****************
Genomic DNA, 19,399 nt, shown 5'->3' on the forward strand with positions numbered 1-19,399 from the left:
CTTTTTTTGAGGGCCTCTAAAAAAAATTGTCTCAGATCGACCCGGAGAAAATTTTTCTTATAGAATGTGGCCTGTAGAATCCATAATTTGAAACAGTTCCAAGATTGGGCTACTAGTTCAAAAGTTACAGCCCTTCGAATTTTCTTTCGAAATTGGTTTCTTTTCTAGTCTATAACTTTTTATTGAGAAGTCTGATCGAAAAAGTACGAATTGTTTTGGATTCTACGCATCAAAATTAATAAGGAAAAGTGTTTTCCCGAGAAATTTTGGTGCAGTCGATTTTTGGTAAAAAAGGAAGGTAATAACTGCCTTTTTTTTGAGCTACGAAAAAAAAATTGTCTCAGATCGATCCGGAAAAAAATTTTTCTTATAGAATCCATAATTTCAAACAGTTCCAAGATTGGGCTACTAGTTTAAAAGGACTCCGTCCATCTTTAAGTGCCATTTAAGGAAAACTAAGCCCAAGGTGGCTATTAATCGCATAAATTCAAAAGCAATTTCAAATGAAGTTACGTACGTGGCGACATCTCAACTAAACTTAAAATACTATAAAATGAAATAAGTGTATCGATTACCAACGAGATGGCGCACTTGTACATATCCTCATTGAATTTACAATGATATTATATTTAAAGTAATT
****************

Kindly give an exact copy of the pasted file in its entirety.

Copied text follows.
Genomic DNA, 19,399 nt, shown 5'->3' on the forward strand with positions numbered 1-19,399 from the left:
CTTTTTTTGAGGGCCTCTAAAAAAAATTGTCTCAGATCGACCCGGAGAAAATTTTTCTTATAGAATGTGGCCTGTAGAATCCATAATTTGAAACAGTTCCAAGATTGGGCTACTAGTTCAAAAGTTACAGCCCTTCGAATTTTCTTTCGAAATTGGTTTCTTTTCTAGTCTATAACTTTTTATTGAGAAGTCTGATCGAAAAAGTACGAATTGTTTTGGATTCTACGCATCAAAATTAATAAGGAAAAGTGTTTTCCCGAGAAATTTTGGTGCAGTCGATTTTTGGTAAAAAAGGAAGGTAATAACTGCCTTTTTTTTGAGCTACGAAAAAAAAATTGTCTCAGATCGATCCGGAAAAAAATTTTTCTTATAGAATCCATAATTTCAAACAGTTCCAAGATTGGGCTACTAGTTTAAAAGGACTCCGTCCATCTTTAAGTGCCATTTAAGGAAAACTAAGCCCAAGGTGGCTATTAATCGCATAAATTCAAAAGCAATTTCAAATGAAGTTACGTACGTGGCGACATCTCAACTAAACTTAAAATACTATAAAATGAAATAAGTGTATCGATTACCAACGAGATGGCGCACTTGTACATATCCTCATTGAATTTACAATGATATTATATTTAAAGTAATT